I love this post by Neil Gaiman about entitlement, especially as concerns readers upset that George R.R. Martin hasn’t finished his latest novel in the bestselling series. It ain’t a science, the rate of burn-out is high, and anyone who thinks that just churning out novels is a good idea–either for readers or writers–is full of crap.
Deadlines in this business are always approximations, and always getting broken to some extent, or revised because of circumstances beyond a writer’s control.
People are not machines. Writers and artists aren’t machines.
You’re complaining about George doing other things than writing the books you want to read as if your buying the first book in the series was a contract with him: that you would pay over your ten dollars, and George for his part would spend every waking hour until the series was done, writing the rest of the books for you.
No such contract existed. You were paying your ten dollars for the book you were reading, and I assume that you enjoyed it because you want to know what happens next…And sometimes, and it’s as true of authors as it is of readers, you have a life. People in your world get sick or die. You fall in love, or out of love. You move house. Your aunt comes to stay. You agreed to give a talk half-way around the world five years ago, and suddenly you realise that that talk is due now. Your last book comes out and the critics vociferously hated it and now you simply don’t feel like writing another. Your cat learns to levitate and the matter must be properly documented and investigated. There are deer in the apple orchard. A thunderstorm fries your hard disk and fries the backup drive as well…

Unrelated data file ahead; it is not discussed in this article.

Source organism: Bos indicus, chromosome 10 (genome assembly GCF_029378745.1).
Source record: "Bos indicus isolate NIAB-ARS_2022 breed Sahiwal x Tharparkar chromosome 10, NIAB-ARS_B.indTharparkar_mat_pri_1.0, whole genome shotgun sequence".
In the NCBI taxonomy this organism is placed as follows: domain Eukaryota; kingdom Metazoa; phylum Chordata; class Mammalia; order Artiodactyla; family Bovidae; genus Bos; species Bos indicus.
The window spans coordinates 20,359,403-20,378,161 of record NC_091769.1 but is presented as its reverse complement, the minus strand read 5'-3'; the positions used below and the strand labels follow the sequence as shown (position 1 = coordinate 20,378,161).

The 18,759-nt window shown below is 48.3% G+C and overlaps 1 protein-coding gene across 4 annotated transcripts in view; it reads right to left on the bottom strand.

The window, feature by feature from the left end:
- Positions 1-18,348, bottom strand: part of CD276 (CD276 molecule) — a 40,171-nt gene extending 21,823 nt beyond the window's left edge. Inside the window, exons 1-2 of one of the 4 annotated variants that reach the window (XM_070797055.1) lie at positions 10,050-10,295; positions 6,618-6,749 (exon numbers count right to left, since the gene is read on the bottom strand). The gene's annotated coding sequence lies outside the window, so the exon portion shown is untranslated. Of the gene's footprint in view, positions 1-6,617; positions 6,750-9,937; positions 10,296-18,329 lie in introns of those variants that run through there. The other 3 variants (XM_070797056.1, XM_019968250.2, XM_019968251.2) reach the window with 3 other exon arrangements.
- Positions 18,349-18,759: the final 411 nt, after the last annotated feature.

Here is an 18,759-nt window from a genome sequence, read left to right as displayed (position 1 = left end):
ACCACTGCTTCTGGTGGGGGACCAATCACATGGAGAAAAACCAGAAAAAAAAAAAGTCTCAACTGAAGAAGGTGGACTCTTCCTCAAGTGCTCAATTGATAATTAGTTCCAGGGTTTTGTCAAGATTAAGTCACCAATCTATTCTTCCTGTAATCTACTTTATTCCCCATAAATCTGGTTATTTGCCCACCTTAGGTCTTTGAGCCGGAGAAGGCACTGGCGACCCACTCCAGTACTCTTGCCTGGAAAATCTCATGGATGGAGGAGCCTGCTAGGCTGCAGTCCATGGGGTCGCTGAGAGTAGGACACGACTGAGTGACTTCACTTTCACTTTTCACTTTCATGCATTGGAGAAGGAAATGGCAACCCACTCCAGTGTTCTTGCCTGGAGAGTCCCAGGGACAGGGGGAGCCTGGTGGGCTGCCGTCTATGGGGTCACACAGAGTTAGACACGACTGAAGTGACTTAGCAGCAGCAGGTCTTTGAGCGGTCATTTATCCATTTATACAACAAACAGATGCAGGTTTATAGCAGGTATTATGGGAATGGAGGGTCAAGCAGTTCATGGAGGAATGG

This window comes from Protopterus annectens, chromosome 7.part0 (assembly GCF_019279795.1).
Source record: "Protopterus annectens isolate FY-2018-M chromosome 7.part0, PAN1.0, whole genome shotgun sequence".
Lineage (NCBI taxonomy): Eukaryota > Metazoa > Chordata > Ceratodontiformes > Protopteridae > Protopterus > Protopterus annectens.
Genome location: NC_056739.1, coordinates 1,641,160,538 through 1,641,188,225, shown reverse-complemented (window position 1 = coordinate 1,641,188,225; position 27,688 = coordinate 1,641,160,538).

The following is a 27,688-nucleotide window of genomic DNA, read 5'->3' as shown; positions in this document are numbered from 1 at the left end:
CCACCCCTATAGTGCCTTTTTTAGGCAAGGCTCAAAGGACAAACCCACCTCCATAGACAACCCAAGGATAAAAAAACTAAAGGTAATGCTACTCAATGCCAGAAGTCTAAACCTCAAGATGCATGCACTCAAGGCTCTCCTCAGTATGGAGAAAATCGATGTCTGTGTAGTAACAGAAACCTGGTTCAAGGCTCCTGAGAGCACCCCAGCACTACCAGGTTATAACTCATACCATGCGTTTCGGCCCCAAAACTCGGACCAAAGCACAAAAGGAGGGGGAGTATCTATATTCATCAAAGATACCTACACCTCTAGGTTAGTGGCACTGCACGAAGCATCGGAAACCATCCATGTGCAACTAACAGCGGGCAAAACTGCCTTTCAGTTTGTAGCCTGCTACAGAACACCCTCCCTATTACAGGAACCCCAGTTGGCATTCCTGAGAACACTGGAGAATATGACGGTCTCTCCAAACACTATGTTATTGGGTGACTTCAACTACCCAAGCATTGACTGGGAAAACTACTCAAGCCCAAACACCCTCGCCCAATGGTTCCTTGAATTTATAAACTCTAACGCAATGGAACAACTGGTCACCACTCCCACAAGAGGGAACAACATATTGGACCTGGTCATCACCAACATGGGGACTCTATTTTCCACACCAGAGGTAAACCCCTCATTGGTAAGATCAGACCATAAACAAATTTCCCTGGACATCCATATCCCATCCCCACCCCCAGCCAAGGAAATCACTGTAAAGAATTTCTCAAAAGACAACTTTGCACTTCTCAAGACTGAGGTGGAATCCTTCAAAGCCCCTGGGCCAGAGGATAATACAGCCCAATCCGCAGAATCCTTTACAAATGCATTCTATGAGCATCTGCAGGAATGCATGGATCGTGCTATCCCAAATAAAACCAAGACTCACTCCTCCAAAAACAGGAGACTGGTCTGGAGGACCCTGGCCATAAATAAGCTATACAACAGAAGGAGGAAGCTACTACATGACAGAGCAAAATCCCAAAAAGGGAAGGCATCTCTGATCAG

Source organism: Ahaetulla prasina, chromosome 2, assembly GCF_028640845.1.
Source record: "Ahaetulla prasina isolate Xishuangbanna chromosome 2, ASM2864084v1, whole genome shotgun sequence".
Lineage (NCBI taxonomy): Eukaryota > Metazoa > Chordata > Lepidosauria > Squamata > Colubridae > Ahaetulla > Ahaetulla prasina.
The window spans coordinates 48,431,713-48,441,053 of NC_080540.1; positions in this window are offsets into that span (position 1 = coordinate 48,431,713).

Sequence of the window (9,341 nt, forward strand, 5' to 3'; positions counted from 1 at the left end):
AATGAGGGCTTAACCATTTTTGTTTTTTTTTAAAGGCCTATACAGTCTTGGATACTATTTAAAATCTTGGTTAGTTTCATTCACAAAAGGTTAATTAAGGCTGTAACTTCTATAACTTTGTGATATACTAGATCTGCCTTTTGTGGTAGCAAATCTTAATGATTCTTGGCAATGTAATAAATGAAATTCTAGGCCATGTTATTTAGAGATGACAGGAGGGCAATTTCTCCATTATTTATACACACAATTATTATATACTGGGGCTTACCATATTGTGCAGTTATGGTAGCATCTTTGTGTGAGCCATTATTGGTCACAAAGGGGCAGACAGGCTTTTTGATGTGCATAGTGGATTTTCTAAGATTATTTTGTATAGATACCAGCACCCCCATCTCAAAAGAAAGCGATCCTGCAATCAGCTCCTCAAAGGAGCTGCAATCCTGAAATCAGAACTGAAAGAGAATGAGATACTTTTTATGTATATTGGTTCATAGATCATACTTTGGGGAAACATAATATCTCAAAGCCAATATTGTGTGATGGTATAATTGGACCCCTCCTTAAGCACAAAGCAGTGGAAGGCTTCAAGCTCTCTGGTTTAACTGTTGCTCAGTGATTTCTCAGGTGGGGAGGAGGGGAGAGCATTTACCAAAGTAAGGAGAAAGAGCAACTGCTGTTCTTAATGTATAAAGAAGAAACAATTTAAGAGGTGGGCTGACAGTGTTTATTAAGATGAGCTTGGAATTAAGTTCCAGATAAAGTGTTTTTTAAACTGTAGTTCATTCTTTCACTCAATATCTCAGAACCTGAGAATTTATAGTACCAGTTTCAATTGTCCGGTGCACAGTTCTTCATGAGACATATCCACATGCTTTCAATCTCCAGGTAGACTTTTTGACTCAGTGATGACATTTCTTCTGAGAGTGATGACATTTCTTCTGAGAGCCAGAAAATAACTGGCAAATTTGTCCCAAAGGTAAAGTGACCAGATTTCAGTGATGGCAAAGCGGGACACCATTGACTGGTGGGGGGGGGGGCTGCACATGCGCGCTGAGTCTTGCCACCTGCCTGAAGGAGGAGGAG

The primary engine that runs your writing life is your imagination–and the ability of your imagination to assimilate new catalysts, new information from the world, and then turn it into something worth putting on the page. It’s a renewable source, but you can run out of it if you don’t give yourself time to recharge. Sometimes, too, thinking about a novel or story is important. Too many writers, I think, start writing before the story or novel is ready to be written.
Anyway, Gaiman’s post is also an important push-back against the idea of what constitutes a “professional” writer. To me, a professional writer doesn’t just put something out to put something out. A professional writer protects his or her imagination when necessary, even if it means being a little late on something. Beyond considerations of peripheral professional behavior–treating people with respect, etc.–all I owe myself and readers is to write the best I can, and to be silent when I have nothing to say. Honestly, we’ve got this one life. If you’re devoted to writing, don’t screw that up with a mistaken idea of what a “professional” does. Just make the writing good. There’s no do-over after you’re dead.
Not a plug, but Booklife deals with this whole issue, too.